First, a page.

|Subject: JP: UN envoys meet East Timorese
The Jakarta Post November 15, 2000
UN envoys meet East Timorese refugees
KUPANG, East Nusa Tenggara (JP): A delegation sent by the United Nations Security Council met and held talks on Tuesday with East Timorese refugees in Indonesia's province of East Nusa Tenggara.
The delegation, led by Namibian Martin Andjaba, visited the Noelbeki refugee camp, about a half-hour's drive from Kupang, the capital of NTT province.
The refugees welcomed the delegation and the entourage from the local administration with curious look.
The visit of the foreign envoys to the area was first mooted after an incident on Sept. 6, during which three United Nation High Commissioner for Refugees (UNHCR) workers - an American, an Ethiopian and a Croat - were slain and their office ransacked.
Around 400 hundred aid workers fled the area following the incident.
The delegation was tasked with ascertaining just to what extent the Indonesia government has complied with Security Council resolution No. 1319, which requires the Indonesian government to guarantee a safe environment for the tens of thousands of East Timorese refugees who wish to return home.
The group's findings could also have a strong impact on Indonesia's future ties with the international community.
But Andjaba said that regardless of the team's findings, they would not recommend the Security Council take action against Indonesia.
"We are not here to punish Indonesia or to recommend to the Security Council to call for punishment," he told reporters before leaving Dili for Kupang.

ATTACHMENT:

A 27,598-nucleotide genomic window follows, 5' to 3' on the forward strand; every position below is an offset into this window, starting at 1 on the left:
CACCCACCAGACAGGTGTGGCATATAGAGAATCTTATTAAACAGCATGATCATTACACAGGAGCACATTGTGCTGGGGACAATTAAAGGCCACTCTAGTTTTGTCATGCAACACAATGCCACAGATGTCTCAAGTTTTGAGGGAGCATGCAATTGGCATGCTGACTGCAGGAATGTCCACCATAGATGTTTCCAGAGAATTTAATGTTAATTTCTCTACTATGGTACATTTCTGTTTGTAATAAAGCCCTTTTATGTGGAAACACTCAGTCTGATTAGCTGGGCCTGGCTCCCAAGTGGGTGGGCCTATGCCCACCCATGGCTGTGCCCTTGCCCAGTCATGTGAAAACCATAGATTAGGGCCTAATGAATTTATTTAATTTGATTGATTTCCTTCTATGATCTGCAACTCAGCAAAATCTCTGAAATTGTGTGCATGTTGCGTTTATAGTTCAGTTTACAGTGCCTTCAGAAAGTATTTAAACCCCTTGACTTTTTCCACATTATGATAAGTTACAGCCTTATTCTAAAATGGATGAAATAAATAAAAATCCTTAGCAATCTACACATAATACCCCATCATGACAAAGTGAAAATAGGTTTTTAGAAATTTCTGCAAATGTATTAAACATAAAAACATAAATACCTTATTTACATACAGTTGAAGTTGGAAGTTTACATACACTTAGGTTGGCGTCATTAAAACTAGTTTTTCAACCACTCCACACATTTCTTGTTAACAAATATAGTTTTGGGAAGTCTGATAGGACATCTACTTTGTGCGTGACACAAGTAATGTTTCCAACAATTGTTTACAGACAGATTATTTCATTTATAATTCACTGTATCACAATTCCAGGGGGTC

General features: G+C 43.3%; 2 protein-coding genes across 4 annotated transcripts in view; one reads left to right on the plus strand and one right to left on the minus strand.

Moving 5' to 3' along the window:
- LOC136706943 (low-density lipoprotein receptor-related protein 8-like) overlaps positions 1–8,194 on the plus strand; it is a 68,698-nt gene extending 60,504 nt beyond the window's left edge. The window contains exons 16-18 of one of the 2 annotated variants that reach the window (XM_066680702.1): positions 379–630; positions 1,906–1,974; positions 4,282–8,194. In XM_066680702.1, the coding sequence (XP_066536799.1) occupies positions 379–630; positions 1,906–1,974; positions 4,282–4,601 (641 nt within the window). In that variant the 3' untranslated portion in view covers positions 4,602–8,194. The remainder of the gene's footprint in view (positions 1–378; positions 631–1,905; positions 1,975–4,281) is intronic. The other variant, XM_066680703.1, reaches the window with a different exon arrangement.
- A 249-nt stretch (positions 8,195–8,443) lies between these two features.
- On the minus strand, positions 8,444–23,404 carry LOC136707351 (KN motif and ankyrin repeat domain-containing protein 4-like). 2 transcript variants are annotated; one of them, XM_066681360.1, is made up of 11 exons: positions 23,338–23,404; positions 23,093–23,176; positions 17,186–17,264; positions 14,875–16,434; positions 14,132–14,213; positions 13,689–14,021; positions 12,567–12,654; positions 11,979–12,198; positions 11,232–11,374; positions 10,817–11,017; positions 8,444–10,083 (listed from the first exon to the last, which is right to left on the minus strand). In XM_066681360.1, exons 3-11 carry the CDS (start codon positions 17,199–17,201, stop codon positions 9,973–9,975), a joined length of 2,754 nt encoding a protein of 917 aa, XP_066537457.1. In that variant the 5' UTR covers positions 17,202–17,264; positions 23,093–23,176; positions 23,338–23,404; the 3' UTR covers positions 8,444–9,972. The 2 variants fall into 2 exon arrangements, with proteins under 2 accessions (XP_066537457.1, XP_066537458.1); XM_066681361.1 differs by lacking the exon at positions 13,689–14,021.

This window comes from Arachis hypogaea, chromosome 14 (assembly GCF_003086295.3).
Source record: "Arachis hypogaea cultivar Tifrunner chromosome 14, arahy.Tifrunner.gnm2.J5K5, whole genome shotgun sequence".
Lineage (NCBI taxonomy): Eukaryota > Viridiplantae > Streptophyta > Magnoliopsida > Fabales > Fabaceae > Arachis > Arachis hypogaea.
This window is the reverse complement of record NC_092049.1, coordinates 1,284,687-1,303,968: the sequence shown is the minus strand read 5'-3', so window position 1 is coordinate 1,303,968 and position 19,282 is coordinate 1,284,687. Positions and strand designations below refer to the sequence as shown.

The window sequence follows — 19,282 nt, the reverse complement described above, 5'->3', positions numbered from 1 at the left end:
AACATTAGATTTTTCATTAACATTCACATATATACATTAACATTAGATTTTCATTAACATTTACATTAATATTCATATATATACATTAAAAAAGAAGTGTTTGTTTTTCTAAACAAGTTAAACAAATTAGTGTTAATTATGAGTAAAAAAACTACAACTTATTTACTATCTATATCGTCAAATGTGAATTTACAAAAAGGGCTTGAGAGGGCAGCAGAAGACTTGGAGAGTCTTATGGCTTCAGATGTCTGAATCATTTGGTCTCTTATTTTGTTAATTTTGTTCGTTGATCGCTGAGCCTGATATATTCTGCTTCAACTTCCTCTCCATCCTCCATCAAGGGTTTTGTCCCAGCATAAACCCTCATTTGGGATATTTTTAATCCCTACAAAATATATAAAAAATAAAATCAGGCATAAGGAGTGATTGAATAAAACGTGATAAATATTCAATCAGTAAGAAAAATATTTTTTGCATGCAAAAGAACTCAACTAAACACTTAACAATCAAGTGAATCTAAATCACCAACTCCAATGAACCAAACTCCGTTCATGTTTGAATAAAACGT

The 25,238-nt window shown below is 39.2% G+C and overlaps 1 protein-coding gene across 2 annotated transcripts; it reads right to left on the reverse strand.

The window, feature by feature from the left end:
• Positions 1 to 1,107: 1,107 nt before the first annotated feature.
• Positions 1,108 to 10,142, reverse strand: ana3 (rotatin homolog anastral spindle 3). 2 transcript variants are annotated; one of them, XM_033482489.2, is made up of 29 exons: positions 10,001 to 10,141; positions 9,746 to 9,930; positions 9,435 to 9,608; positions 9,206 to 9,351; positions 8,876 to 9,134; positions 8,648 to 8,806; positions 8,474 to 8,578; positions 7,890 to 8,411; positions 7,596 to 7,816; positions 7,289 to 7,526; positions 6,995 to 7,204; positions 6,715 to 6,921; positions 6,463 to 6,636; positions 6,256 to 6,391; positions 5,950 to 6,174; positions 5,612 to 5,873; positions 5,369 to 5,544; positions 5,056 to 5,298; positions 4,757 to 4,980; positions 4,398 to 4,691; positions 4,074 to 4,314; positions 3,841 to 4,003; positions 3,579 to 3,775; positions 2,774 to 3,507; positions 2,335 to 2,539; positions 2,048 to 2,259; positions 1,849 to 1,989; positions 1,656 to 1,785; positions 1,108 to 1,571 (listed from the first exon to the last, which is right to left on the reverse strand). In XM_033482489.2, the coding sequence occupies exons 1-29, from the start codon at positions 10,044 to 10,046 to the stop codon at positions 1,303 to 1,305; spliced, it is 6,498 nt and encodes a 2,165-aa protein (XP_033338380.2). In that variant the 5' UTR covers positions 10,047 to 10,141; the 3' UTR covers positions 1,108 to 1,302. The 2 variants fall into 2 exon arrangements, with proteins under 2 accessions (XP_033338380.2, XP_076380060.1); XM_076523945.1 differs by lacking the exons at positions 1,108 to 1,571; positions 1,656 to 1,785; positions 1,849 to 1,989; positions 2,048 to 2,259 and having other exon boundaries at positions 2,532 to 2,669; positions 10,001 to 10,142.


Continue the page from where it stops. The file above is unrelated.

Andjaba said the UN team was seeking guarantees from Indonesian authorities that they would ensure conditions were safe enough to allow aid workers to return and help move the refugees out of the squalid camps where they have been stranded for 14 months.
"We want the UNHCR and all other humanitarian agencies to get back to the camps so they can assist the refugees, in particular with the repatriation of the refugees," he was quoted by AFP before departing for Kupang.
Around 250,000 East Timorese crossed the border into West Timor, where more than 120,000 remain, after violence ravaged their homeland following a popular consultation which went against Jakarta's autonomy offer in August last year.
The delegation also visited NTT Police Headquarters on Tuesday to view weapons confiscated from the prointegration fighters groups in accordance with the Council's resolution.
Local security had launched raids on former members of the prointegration militia groups after giving deadlines to voluntarily surrender their weapons.
The seven-member mission was set to stay in NTT for two days.
They arrived at El Tari airport and was welcomed by Governor Piet A. Tallo, Speaker of the NTT Council Daniel Woda Palle, the Udayana Military Commander Maj. Gen. Kiki Syahnakri, Kupang Major S.K. Lerik and other local officials.
The delegates met with the local administrative in a closed door meeting at the Governor's office.
An official from the Foreign Ministry, Sujatna, told a press conference that the administrative briefed the delegates on the steps taken by government to deal with the refugees and the disarmaments as stipulated by the UN Security Council Resolution No. 1319.
During the closed meeting, Indonesia also disclosed that prointegration fighters groups, not militia groups as they were usually referred, had been dismissed and stern measures had been taken to disarm the members, Sujatna said.
On Wednesday, the delegates were planned to visit Atambua, which borders former Indonesian territory, East Timor. The council mission will check on the Mota Ain border security post, visit the Haliwen refugee camp and will also visit the damaged UNHCR office.
After their two-day trip here, the UN team would head to Jakarta to hold talks with defense minister Moh. Mahfud MD. Mahfud said he would welcome the UN delegation's visit and would meet them on Thursday.
The minister also denied Indonesian Military (TNI) soldiers were demanding money from refugees trying make their own way home. (lem)
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